This latest play by Jack Thorne could hardly differ more from his eerily compelling adaptation of the otherworldly Let the Right One In which filled this venue this time last year, before transferring to the West End.  Once again, John Tiffany directs, but this is a very down to earth – and very topical – piece, in which the only non-naturalistic element is the tendency of the councillors to indulge in a spot of callisthenic-style exercise every now and then.

Labour council leader, Hilary (Stella Gonet), and her deputy, Mark (Paul Higgins), are in the unenviable position of dealing with the fact that their annual spending has to be reduced by £22 million in the coming year. Where should the cuts fall? On allotments, libraries, street lighting – or the day care centre for adults with learning difficulties that is run by Mark’s ex-wife? There just isn’t enough money to go round in the Conservative-imposed budget and, forced into a corner, they and their fellow council members take an unlikely stand.

The councillors of this unnamed working class town come from a variety of backgrounds. The young, the old and the vulnerable have their say too. Thorne knows his subject and obviously feels strongly that vital, already cash-strapped services should be maintained. As a theatre piece, though, there’s something rather dry and detached about the production, despite convincing performances and the inclusion of an on/off personal relationship between Mark and his younger colleague Julie (Sharon Brewster-Duncan).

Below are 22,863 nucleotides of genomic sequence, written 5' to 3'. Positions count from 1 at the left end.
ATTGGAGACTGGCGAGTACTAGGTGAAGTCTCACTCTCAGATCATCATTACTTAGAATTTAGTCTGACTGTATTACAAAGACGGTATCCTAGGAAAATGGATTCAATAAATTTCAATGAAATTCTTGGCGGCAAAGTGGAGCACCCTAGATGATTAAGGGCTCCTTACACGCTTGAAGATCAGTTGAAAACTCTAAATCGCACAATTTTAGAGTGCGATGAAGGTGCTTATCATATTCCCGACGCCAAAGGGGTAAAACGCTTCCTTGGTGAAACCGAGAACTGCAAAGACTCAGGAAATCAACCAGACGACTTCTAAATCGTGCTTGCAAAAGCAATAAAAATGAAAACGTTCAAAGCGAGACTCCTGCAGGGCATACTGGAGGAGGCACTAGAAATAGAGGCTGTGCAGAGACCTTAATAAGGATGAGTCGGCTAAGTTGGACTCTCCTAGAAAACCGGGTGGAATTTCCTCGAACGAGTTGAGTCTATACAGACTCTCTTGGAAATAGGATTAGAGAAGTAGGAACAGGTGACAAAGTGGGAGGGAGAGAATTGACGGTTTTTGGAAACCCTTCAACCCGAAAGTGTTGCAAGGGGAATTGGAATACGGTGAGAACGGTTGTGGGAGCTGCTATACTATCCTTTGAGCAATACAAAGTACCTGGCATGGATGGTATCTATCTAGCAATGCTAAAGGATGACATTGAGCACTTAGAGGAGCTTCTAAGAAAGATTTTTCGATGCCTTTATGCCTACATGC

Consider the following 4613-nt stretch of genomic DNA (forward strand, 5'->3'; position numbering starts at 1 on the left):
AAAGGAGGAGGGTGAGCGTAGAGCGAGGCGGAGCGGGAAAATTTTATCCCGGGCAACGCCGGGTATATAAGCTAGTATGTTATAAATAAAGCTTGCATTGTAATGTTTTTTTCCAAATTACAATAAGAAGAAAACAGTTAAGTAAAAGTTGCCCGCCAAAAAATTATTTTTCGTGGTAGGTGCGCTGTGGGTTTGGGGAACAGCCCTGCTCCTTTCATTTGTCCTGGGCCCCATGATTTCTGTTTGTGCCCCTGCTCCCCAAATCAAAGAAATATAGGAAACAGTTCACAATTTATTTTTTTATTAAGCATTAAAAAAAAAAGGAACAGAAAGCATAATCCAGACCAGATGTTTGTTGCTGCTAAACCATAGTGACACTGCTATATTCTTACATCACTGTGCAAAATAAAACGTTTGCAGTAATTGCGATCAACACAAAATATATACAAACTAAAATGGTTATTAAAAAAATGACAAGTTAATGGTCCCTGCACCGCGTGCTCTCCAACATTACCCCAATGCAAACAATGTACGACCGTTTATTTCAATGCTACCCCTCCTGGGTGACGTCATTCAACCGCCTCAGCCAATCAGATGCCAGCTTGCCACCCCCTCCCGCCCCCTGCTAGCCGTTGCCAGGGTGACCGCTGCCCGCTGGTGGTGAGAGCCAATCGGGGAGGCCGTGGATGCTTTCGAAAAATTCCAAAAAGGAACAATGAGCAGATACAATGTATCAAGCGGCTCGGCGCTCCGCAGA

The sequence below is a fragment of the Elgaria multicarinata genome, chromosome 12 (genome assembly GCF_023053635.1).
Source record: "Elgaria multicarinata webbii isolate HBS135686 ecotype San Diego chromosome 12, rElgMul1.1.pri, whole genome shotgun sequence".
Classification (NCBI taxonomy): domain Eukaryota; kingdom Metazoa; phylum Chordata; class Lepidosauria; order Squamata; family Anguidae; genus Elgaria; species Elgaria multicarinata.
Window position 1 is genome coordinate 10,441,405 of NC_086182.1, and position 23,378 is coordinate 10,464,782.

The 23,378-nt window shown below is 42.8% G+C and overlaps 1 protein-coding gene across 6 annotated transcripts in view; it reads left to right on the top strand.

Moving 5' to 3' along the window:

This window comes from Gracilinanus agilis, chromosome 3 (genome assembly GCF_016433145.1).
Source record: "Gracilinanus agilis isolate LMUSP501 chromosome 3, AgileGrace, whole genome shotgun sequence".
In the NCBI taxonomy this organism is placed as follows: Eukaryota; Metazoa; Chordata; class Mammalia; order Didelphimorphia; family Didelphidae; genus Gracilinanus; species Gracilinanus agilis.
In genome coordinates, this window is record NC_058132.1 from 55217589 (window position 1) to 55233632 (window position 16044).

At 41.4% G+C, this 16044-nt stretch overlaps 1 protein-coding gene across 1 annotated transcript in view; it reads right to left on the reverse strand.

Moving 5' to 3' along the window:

Ultimately, the attempt to be even-handed and cover all bases results in a lack of dynamism – but, that said, Hope’s heart is definitely in the right place.

Royal Court Theatre

Sloane Square, SW1W 8AS

Tube: Sloane Square

 www.royalcourttheatre.com

Until 10th January 

(£10-£32)